24 Step 1: Voter Registration Decide your Approach: Level 1: Publicize and Promote Voter reg deadlines and how-to’s Level 2: Do Registration on Site Incorporate into your ongoing activities and constituent interactions Level 3: Mobilize & Partner Identify and collaborate with partners in your community

25 Step 2: Voter Education Conducting Nonpartisan voter education efforts with your communities. Upcoming Webinar: Voter Education For Nonprofits – September 9 & 23

26 Voter Education -On the Voting Process Display or distribute sample ballots, voter guides and voter assistance hotline information When: Election date, vote by mail deadlines, polling hours Where: Finding your polling place How: Voting equipment, how to vote absentee, where to get help voting Special Circumstances: Ex-offender Helpful Resources: CA Secretary of State,, sample ballots

27 Voter Education -On the Issues DO educate your community on the issues that matter to your organization. DO educate all the candidates on issues that matter to the people you serve. Do advocate and educate on Ballot Measures – you can take a position DON’T tell voters whose best on your issue Helpful Resources: Easy Voter Guide,, CGS Video Voter

28 Voter Education -On Candidates DO distribute sample ballots showing all state and county races DO co-sponsor a candidate forum or do a candidate questionnaire DO give people nonpartisan voter guides, lists of websites of all candidates, etc. DON’T rate candidate’s positions on issues at election time Helpful Resource: A Nonprofit’s Guide to Hosting a Candidate Forum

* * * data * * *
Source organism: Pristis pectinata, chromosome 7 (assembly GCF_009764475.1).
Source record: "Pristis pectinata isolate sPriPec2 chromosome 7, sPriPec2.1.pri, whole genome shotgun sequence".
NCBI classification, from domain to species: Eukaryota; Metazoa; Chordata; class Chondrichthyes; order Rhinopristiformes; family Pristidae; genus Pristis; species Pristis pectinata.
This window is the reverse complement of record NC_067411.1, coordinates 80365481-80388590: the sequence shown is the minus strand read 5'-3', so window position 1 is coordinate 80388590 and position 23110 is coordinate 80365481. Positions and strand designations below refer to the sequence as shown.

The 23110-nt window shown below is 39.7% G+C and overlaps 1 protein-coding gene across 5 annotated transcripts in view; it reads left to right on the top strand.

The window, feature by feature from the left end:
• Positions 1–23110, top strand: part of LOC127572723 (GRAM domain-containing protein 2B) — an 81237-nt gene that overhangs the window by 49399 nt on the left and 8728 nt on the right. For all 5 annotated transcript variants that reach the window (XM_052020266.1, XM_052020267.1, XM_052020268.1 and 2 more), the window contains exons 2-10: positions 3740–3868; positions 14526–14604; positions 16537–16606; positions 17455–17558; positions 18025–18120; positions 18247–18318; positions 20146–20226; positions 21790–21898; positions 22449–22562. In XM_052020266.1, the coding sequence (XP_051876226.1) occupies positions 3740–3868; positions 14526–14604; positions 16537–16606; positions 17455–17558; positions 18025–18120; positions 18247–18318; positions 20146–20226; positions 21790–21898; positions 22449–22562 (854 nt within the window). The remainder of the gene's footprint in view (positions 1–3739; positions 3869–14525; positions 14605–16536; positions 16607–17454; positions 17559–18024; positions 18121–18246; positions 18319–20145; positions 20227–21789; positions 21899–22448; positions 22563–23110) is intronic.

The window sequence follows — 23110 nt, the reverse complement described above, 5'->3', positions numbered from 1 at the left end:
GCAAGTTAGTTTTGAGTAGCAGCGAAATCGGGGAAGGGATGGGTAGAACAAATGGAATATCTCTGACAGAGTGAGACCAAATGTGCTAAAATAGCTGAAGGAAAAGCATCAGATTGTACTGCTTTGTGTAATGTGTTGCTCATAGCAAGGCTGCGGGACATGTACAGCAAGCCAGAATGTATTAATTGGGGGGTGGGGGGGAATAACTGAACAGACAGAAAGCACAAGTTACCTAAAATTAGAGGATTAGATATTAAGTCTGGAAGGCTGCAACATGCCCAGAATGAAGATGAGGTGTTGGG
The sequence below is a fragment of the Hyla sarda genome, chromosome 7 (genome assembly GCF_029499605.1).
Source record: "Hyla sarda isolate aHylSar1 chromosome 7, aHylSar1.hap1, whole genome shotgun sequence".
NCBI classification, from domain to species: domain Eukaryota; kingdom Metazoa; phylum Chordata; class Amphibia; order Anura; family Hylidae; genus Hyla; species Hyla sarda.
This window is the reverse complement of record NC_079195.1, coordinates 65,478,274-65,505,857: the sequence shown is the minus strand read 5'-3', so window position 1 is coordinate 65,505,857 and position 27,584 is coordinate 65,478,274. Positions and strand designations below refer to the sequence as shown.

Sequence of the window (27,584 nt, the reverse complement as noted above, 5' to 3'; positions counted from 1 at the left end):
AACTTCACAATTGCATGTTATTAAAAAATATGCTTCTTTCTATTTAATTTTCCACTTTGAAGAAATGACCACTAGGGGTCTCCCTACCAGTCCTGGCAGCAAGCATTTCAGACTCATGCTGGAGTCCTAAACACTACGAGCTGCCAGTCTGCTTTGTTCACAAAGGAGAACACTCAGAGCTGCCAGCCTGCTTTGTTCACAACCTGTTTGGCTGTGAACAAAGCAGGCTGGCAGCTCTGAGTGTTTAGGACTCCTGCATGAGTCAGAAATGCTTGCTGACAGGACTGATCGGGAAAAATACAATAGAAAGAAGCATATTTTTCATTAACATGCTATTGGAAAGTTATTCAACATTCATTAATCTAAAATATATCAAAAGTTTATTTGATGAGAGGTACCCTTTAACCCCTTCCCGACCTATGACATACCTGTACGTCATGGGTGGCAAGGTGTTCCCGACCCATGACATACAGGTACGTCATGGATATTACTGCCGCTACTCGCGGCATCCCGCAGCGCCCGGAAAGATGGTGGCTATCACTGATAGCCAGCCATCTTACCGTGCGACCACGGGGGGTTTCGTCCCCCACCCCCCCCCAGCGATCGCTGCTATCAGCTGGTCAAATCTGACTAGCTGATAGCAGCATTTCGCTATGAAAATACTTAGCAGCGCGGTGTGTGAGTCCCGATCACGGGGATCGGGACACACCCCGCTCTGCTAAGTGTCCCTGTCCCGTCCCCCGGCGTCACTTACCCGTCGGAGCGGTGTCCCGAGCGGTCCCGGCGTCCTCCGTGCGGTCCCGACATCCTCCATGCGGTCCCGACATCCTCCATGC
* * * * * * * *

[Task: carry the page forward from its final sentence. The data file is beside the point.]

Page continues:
29 Step 3: Get-Out-The-Vote Make it Personal: conversations about voting Give Voters the Assistance they Need: help reduce common barriers to voting Turn Up the (nonpartisan) Volume: final days before an election Identify a Message: make a connection & avoid negative messages Upcoming Webinar: GOTV & Election Day for Nonprofits – October 14

30 Step 3: Get-Out-The-Vote Activity Ideas for the Last 2 Weeks Before the Election Create Visibility: put up posters Provide Help: prepare staff, ask about voting, rides to the polls, call constituents Raise the Stakes: use all forms of communication, integrate more, provide translated material On Election Day: remind people, allow staff to do GOTV activities or volunteer as poll workers Helpful Resource: A dozen easy ways to get out the vote

31 Why We Vote Have a Reason to Vote Personal Contact From family, friend, nonprofit Low Barriers It’s easy and accessible A habit learned from family and community

32 Voter Participation Training & Resource Fair September 22, 2010 ★ Learn easy steps to integrate nonpartisan voter participation into your ongoing work. ★ Get up-to-date resources and materials on voter education and voting rights. ★ Meet local nonprofit leaders and experts in the field of voting and elections. Date: September 22, 2010 Time: 9:00 AM to Noon Location: Redwood Room The California Endowment's Center for Healthy Communities 1000 N. Alameda St. Los Angeles, CA 90012 More Info:

33 Questions? Marcy Koukhab Sarah Pillsbury Project CoordinatorProject Partner California Participation Project (213) 346-3291

34 Activity Planning Breakouts Barriers to Voting for Patients Best Practices for Addressing those Barriers Challenges for Addressing those Barriers